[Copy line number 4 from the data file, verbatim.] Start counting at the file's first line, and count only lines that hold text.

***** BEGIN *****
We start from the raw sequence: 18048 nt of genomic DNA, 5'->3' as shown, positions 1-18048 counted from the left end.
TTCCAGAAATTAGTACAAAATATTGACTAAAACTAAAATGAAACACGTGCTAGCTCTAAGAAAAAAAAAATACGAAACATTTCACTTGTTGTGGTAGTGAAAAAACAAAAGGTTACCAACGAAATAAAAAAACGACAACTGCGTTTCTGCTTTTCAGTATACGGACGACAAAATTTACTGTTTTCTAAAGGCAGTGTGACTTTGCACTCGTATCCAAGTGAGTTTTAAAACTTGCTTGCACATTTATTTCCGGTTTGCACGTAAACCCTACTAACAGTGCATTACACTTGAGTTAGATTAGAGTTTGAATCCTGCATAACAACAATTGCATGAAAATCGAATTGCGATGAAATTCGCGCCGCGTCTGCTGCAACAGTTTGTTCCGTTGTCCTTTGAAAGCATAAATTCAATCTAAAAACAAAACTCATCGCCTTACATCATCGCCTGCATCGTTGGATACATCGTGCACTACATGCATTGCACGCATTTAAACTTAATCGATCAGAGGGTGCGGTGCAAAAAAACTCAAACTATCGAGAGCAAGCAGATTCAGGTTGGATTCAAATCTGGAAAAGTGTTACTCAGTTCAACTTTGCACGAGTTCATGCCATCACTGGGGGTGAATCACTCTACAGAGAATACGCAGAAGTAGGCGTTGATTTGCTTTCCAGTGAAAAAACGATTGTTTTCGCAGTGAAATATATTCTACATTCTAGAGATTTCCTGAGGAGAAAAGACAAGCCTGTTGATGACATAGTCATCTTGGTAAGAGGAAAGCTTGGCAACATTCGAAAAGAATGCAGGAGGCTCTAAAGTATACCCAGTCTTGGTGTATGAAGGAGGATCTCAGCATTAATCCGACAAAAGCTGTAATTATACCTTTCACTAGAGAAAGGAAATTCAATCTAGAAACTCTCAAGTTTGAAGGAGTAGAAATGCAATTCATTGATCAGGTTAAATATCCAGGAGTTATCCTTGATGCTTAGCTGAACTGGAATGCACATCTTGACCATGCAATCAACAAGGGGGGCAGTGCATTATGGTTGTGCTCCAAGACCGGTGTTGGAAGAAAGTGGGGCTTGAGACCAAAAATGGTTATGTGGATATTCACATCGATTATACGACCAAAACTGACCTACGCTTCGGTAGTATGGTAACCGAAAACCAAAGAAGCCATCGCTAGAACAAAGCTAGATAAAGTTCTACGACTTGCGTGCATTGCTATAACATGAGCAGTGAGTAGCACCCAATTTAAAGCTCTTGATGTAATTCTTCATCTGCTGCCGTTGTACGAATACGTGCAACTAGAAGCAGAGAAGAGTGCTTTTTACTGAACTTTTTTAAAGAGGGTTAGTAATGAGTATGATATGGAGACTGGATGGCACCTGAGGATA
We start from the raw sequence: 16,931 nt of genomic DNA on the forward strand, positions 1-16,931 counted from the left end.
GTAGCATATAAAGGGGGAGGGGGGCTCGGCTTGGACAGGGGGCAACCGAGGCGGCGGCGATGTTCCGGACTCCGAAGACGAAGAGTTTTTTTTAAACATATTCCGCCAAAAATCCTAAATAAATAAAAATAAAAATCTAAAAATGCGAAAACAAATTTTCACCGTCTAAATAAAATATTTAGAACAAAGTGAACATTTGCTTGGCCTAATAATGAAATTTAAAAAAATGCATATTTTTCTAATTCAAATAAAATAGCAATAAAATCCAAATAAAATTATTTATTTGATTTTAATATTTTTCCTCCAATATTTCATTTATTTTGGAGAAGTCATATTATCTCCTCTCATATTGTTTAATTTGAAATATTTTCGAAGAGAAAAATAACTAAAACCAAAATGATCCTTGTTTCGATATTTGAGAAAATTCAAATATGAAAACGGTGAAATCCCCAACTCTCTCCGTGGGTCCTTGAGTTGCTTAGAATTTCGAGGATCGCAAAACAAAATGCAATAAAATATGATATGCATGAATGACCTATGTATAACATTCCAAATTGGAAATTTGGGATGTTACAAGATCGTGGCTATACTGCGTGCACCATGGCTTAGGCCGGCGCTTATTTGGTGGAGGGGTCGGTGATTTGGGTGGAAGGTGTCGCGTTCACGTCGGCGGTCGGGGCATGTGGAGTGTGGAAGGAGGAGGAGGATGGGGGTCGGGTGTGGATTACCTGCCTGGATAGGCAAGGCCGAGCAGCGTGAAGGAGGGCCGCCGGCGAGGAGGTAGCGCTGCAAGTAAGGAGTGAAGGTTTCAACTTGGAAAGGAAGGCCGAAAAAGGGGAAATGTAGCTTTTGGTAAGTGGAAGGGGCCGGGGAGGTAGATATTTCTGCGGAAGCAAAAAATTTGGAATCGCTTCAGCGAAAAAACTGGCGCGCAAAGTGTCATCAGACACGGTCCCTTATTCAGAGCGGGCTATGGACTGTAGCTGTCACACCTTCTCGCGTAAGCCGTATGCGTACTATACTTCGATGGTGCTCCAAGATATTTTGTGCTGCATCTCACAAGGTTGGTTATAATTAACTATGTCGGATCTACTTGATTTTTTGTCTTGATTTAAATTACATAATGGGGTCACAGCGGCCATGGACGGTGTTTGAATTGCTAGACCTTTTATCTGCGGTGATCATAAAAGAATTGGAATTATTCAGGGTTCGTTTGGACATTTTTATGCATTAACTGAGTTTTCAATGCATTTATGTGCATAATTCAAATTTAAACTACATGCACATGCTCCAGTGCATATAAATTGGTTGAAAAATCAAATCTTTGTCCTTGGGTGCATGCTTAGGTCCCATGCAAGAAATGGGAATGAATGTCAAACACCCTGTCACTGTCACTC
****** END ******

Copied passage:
GTAGCATATAAAGGGGGAGGGGGGCTCGGCTTGGACAGGGGGCAACCGAGGCGGCGGCGATGTTCCGGACTCCGAAGACGAAGAGTTTTTTTTAAACATATTCCGCCAAAAATCCTAAATAAATAAAAATAAAAATCTAAAAATGCGAAAACAAATTTTCACCGTCTAAATAAAATATTTAGAACAAAGTGAACATTTGCTTGGCCTAATAATGAAATTTAAAAAAATGCATATTTTTCTAATTCAAATAAAATAGCAATAAAATCCAAATAAAATTATTTATTTGATTTTAATATTTTTCCTCCAATATTTCATTTATTTTGGAGAAGTCATATTATCTCCTCTCATATTGTTTAATTTGAAATATTTTCGAAGAGAAAAATAACTAAAACCAAAATGATCCTTGTTTCGATATTTGAGAAAATTCAAATATGAAAACGGTGAAATCCCCAACTCTCTCCGTGGGTCCTTGAGTTGCTTAGAATTTCGAGGATCGCAAAACAAAATGCAATAAAATATGATATGCATGAATGACCTATGTATAACATTCCAAATTGGAAATTTGGGATGTTACAAGATCGTGGCTATACTGCGTGCACCATGGCTTAGGCCGGCGCTTATTTGGTGGAGGGGTCGGTGATTTGGGTGGAAGGTGTCGCGTTCACGTCGGCGGTCGGGGCATGTGGAGTGTGGAAGGAGGAGGAGGATGGGGGTCGGGTGTGGATTACCTGCCTGGATAGGCAAGGCCGAGCAGCGTGAAGGAGGGCCGCCGGCGAGGAGGTAGCGCTGCAAGTAAGGAGTGAAGGTTTCAACTTGGAAAGGAAGGCCGAAAAAGGGGAAATGTAGCTTTTGGTAAGTGGAAGGGGCCGGGGAGGTAGATATTTCTGCGGAAGCAAAAAATTTGGAATCGCTTCAGCGAAAAAACTGGCGCGCAAAGTGTCATCAGACACGGTCCCTTATTCAGAGCGGGCTATGGACTGTAGCTGTCACACCTTCTCGCGTAAGCCGTATGCGTACTATACTTCGATGGTGCTCCAAGATATTTTGTGCTGCATCTCACAAGGTTGGTTATAATTAACTATGTCGGATCTACTTGATTTTTTGTCTTGATTTAAATTACATAATGGGGTCACAGCGGCCATGGACGGTGTTTGAATTGCTAGACCTTTTATCTGCGGTGATCATAAAAGAATTGGAATTATTCAGGGTTCGTTTGGACATTTTTATGCATTAACTGAGTTTTCAATGCATTTATGTGCATAATTCAAATTTAAACTACATGCACATGCTCCAGTGCATATAAATTGGTTGAAAAATCAAATCTTTGTCCTTGGGTGCATGCTTAGGTCCCATGCAAGAAATGGGAATGAATGTCAAACACCCTGTCACTGTCACTC